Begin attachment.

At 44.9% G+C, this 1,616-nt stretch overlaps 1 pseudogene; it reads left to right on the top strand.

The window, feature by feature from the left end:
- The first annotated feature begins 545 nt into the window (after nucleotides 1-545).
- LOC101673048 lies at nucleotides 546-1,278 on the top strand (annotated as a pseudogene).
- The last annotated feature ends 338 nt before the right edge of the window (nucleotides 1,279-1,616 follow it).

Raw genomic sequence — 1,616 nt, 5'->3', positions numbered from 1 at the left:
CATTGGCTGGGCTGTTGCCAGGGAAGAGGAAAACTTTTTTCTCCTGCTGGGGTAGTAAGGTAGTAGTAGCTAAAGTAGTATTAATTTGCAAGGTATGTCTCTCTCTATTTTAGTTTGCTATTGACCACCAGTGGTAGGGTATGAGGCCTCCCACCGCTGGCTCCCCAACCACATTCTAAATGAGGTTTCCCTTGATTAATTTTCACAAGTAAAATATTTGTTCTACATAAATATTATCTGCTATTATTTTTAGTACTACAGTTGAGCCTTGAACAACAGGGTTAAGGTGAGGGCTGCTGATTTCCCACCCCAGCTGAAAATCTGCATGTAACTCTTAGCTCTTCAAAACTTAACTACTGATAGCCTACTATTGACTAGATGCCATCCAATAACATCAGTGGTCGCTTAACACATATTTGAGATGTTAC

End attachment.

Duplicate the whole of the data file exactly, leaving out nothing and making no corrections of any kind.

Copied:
At 44.9% G+C, this 1,616-nt stretch overlaps 1 pseudogene; it reads left to right on the top strand.

The window, feature by feature from the left end:
- The first annotated feature begins 545 nt into the window (after nucleotides 1-545).
- LOC101673048 lies at nucleotides 546-1,278 on the top strand (annotated as a pseudogene).
- The last annotated feature ends 338 nt before the right edge of the window (nucleotides 1,279-1,616 follow it).

Raw genomic sequence — 1,616 nt, 5'->3', positions numbered from 1 at the left:
CATTGGCTGGGCTGTTGCCAGGGAAGAGGAAAACTTTTTTCTCCTGCTGGGGTAGTAAGGTAGTAGTAGCTAAAGTAGTATTAATTTGCAAGGTATGTCTCTCTCTATTTTAGTTTGCTATTGACCACCAGTGGTAGGGTATGAGGCCTCCCACCGCTGGCTCCCCAACCACATTCTAAATGAGGTTTCCCTTGATTAATTTTCACAAGTAAAATATTTGTTCTACATAAATATTATCTGCTATTATTTTTAGTACTACAGTTGAGCCTTGAACAACAGGGTTAAGGTGAGGGCTGCTGATTTCCCACCCCAGCTGAAAATCTGCATGTAACTCTTAGCTCTTCAAAACTTAACTACTGATAGCCTACTATTGACTAGATGCCATCCAATAACATCAGTGGTCGCTTAACACATATTTGAGATGTTAC